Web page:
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Nolan Reed
Nolan Reed

Atoll 281 Crack

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Atoll 281 Crack

Limestone is permeable, meaning that the surface landscapes of limestone islands are comparatively slow to evolve and may continue to represent the form of the island when it emerged above the ocean surface long after this event occurred. An example is the island of Niue (South Pacific), a coral atoll before it began emerging about 600,000 years ago. Niue now lies 70 m above the ocean surface; yet, the former lagoon and the former ring reef (named the Mutalau Reef) are clearly visible in the modern landscape (Nunn and Britton 2004). The fringes of emerging limestone islands in warmer ocean-surface waters are often marked by staircases of fossil coral reefs; those on the island of Choiseul (Solomon Islands) extend 800 m above sea level (Stoddart 1969), while those on Halmahera (Indonesia) extend to 1,000 m (Hall et al. 1988).

The history of Pukapuka Atoll (Cook Islands), passed down orally through generations, is dominated by one event named in the vernacular te mate wolo (the Great Death) that marks the time when a huge wave swept across the atoll, carrying away most of its inhabitants (Beaglehole and Beaglehole 1938). Such waves can obliterate entire islands, and can strip them to their unweathered sedimentary foundations. Yet, paradoxically it might seem, they can also create and enlarge such islands by driving reef detritus onshore. Much of the variation is attributable to the morphology of the ocean floor over which the wave approaches the island, and the amount of sediment it is carrying when it reaches the island coast.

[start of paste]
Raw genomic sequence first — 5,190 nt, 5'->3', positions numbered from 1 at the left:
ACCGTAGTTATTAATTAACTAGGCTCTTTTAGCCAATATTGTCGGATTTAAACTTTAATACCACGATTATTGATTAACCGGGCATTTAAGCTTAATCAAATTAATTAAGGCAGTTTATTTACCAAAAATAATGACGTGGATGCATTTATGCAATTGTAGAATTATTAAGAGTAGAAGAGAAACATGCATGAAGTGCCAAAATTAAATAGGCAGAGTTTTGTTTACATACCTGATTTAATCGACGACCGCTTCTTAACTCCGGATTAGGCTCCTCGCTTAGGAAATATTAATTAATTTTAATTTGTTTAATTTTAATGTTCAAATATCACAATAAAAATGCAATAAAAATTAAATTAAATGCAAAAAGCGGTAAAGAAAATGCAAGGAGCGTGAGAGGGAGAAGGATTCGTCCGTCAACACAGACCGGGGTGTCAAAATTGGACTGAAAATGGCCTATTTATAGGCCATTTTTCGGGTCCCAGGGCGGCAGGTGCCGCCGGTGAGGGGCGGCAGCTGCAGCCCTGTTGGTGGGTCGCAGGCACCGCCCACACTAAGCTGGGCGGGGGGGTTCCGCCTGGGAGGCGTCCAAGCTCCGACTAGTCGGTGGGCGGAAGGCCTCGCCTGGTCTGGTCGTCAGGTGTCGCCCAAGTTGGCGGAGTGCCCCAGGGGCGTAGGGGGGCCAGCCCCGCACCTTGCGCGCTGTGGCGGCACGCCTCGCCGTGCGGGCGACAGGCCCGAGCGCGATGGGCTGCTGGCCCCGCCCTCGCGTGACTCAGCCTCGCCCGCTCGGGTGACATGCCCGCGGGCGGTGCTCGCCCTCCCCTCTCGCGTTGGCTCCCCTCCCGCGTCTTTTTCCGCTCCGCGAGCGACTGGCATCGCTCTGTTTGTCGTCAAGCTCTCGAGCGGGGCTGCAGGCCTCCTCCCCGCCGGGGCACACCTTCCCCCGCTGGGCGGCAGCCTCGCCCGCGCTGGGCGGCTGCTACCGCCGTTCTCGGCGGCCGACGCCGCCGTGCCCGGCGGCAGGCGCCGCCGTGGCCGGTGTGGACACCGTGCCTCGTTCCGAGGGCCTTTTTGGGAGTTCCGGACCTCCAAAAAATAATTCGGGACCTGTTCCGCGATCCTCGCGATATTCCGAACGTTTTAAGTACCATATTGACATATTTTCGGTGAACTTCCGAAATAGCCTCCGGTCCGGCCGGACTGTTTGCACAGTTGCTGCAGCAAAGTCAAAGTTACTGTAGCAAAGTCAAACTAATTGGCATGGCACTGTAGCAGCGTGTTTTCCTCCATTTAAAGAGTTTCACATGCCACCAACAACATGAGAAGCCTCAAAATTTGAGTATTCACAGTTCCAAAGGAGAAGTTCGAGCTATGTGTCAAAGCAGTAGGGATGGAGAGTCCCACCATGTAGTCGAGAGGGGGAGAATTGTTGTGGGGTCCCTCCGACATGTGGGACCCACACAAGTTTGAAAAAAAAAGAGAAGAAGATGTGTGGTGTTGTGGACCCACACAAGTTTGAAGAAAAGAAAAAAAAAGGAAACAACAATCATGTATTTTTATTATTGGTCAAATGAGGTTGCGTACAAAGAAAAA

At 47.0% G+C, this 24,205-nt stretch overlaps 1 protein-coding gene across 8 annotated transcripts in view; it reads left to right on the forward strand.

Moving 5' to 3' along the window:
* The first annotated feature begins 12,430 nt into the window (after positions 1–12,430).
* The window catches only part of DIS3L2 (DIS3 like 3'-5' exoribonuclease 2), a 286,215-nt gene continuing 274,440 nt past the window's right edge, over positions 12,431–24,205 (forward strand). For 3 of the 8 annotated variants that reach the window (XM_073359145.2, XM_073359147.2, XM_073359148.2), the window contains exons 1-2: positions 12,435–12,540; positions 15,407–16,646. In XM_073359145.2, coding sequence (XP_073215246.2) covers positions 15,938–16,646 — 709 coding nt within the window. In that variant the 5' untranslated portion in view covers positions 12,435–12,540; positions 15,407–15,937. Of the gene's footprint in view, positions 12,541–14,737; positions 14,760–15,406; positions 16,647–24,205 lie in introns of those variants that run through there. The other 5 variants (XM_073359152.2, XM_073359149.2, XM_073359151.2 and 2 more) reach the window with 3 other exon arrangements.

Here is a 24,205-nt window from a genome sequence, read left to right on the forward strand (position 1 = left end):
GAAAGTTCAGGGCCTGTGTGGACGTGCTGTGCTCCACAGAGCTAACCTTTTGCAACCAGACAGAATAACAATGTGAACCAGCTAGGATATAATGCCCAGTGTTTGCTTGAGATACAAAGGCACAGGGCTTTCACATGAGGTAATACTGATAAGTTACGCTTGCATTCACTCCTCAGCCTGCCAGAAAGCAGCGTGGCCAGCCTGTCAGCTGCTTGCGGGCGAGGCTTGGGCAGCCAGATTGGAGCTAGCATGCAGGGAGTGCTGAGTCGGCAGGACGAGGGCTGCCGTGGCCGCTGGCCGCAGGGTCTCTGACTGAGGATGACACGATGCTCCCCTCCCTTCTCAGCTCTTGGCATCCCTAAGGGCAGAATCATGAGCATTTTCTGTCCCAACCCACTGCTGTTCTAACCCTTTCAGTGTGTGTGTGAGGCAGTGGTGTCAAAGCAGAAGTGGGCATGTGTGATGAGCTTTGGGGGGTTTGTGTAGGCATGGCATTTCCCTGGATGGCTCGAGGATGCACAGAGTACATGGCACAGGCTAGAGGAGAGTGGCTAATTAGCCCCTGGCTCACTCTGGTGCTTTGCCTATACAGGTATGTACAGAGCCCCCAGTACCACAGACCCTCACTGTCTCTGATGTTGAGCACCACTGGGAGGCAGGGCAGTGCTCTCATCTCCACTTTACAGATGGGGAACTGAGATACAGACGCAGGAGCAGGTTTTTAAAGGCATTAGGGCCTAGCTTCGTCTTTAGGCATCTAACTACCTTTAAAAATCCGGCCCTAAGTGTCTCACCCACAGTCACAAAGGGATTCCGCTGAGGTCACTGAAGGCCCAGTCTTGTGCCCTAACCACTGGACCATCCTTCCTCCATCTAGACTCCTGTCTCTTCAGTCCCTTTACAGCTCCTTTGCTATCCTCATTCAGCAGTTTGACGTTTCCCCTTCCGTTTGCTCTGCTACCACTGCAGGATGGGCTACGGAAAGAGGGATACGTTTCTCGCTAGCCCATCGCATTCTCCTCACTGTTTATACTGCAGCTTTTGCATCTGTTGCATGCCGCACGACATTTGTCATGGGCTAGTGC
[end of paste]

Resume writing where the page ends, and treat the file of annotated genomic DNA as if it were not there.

Typically as a result of unsustainable demands being made on them, the environments of most inhabited islands have deteriorated over the past few decades, something that is likely to continue on many as population densities increase and climate change has an increasingly significant effect on livelihoods (Nunn 2013). While this is likely to one day lead to radical responses from island leaders, particularly around resource conservation and stewardship, it will inevitably also lead to island abandonment. Nowhere is this more apparent than on inhabited atoll islands (such as those in the island nations of Kiribati, Marshall Islands, Maldives and Tuvalu) where rising sea level is often causing both freshwater lenses and habitable land to decrease in size (Connell 2016).

Judy didn't have a lot of concrete expectations about her move, other than she would be practicing dental hygiene and living dormitory style in one room. In July 2001, she moved to the Kwajalein Atoll in the Marshall Islands. For those of you who don't remember your grade school geography that well, an atoll is a coral reef surrounding a lagoon. The Kwajalein Atoll is home to an Army installation that does missile testing and is made up of 98 small islands encircling the world's largest lagoon. Judy, along with some 2,000 residents, lives on the largest island, approximately two miles wide and half a mile long. Most residents are contract workers or military families. 350c69d7ab


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